Who was the first American sculptor to receive a Federal Commission for work?

00006849March 2, 1831 — John Frazee (1790-1854) was the first sculptor in the US to receive patronage from the federal government for his work on the New York Custom House, which is now the Federal Hall National Memorial. He is best known for his design of busts of notable American public figures, including John Wells, John Jay, John Marshall, and Daniel Webster.

Despite this achievement, Frazee’s work was forgotten for many years until a recent show of his work at the National Portrait Gallery in Washington DC.

Born in Rahway, New Jersey in 1790, Frazee began his career as a bricklayer. He lost a young son in 1815 and carved a memorial sculpture to commemorate his son’s life. In 1818 he started a marble workshop in New York City specializing in memorials and grave markers. Sadly, many of Frazee’s monuments were completed for deceased family members including his first wife Jane and several children. His reputation grew and he was well known for tasteful, simple, and well-executed memorials. Frazee began to receive private commissions for monuments and cenotaphs throughout New York. Frazee did not have formal training and developed a realistic style of carving that was heavily influenced by the neoclassical style.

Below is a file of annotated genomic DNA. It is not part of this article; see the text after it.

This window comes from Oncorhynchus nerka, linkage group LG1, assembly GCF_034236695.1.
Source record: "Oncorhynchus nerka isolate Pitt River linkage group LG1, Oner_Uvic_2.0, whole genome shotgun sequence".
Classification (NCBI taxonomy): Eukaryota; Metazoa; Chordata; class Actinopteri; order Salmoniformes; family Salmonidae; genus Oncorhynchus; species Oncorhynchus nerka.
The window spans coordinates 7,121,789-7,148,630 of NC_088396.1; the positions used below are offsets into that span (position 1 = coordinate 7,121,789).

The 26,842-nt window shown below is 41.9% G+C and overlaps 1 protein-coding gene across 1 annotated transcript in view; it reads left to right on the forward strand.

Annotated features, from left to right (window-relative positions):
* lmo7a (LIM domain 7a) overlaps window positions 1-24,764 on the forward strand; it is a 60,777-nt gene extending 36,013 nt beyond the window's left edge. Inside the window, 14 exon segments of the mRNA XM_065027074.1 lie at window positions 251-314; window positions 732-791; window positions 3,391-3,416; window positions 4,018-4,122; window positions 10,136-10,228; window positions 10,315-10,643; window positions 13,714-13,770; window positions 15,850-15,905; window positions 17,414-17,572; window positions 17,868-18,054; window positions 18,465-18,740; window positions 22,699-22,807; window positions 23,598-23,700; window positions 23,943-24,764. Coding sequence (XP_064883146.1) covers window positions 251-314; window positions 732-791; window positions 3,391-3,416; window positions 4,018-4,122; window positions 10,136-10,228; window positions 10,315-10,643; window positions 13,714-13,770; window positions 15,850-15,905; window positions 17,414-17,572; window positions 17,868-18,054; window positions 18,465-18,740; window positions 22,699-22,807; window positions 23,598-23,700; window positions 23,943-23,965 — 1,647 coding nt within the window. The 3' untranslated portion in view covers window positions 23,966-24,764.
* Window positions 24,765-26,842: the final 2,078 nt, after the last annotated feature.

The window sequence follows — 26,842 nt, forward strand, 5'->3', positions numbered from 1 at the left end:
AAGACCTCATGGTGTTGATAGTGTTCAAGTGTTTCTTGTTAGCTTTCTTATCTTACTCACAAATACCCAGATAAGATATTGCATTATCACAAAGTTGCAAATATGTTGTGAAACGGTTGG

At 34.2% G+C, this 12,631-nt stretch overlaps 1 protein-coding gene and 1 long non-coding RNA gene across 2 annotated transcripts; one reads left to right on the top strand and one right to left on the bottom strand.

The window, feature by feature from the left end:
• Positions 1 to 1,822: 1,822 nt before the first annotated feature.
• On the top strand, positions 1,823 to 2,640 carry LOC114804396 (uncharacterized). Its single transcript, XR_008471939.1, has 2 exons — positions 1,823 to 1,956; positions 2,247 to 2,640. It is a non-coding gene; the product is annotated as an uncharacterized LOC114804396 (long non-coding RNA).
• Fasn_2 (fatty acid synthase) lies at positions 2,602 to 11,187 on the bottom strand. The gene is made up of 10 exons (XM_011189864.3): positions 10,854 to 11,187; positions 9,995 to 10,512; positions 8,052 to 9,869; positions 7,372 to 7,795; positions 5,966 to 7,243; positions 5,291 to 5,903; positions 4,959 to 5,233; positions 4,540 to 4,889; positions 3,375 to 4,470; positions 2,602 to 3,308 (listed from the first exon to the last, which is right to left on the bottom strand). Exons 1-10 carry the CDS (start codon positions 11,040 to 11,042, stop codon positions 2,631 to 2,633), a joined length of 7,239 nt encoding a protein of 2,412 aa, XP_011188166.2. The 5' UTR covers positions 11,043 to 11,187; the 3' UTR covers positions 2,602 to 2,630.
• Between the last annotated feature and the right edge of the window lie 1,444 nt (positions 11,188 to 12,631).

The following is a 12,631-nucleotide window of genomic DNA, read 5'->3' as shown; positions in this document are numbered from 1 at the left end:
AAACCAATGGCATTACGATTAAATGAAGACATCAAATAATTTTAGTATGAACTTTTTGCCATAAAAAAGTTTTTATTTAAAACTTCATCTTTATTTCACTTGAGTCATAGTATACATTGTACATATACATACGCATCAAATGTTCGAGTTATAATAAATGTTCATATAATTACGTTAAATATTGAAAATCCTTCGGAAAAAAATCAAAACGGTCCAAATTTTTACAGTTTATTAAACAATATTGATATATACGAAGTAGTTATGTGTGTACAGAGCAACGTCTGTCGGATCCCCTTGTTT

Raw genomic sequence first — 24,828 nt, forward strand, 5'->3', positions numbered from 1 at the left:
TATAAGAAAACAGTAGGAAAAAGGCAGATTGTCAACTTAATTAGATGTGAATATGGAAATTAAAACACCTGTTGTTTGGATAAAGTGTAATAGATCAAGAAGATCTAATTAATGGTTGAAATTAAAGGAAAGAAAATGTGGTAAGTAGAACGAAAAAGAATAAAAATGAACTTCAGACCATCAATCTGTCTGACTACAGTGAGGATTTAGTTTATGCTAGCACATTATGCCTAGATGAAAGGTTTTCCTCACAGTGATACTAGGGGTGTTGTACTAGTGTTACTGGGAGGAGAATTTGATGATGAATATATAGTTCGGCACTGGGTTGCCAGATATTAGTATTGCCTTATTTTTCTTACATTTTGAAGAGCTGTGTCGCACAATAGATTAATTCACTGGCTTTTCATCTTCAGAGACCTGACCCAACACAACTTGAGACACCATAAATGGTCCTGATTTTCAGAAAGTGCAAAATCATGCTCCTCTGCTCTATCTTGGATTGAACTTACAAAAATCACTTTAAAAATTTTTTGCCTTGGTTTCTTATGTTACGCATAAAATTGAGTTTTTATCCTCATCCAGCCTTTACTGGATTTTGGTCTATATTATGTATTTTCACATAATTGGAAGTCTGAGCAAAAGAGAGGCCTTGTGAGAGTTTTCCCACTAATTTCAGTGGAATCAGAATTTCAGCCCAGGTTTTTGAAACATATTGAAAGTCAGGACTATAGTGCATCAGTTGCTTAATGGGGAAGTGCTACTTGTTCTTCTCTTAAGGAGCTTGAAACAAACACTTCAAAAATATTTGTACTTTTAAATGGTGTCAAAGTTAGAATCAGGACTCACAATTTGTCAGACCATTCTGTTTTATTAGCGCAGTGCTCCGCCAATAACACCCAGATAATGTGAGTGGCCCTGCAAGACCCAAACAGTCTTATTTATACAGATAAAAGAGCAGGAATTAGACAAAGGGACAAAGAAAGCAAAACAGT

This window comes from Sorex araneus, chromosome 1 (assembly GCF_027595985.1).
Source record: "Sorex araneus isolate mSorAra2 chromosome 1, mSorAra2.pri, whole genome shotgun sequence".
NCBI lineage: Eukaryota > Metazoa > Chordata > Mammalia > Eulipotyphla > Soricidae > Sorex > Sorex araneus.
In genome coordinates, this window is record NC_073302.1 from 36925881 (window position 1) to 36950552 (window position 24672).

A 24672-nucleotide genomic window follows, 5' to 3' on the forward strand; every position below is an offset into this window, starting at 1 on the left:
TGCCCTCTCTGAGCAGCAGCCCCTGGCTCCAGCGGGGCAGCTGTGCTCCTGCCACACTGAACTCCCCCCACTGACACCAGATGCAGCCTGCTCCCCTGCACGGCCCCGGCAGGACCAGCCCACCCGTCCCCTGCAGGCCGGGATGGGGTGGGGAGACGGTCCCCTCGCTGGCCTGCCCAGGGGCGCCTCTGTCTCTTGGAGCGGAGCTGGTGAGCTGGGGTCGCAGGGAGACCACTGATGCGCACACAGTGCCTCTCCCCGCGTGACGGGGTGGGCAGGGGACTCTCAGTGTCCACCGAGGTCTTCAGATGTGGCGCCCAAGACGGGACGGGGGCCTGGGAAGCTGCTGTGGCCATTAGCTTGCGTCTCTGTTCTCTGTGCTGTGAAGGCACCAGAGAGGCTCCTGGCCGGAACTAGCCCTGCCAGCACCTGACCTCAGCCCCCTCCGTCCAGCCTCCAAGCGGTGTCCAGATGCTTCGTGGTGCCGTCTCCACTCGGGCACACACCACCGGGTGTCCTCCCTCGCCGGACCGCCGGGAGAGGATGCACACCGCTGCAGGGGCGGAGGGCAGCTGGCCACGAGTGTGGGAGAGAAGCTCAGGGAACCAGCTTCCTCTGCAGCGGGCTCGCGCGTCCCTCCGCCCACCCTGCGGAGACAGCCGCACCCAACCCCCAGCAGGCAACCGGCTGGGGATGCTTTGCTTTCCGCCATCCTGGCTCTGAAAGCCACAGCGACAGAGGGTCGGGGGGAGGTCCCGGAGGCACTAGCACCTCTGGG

By the mid 1820s, Frazee began to receive public commissions to carve busts of famous Americans. His bust of John Wells is considered to be the first carved marble bust made by an American born sculptor. In 1831, he received a Congressional commission to sculpt a bust of John Jay. Later, Frazee sculpted busts of Chief Justice John Marshall, Daniel Webster and others for the Boston Athenaeum.

After achieving considerable recognition for his sculpting abilities, President John Tyler appointed Frazee as the designer of the New York Customs House. He oversaw construction from 1834-1840. It is likely that Frazee created many of the decorative sculptural elements within the building as well. John Frazee died in 1854 in Rhode Island.

Sources: aaa.si.edu, ushistory.org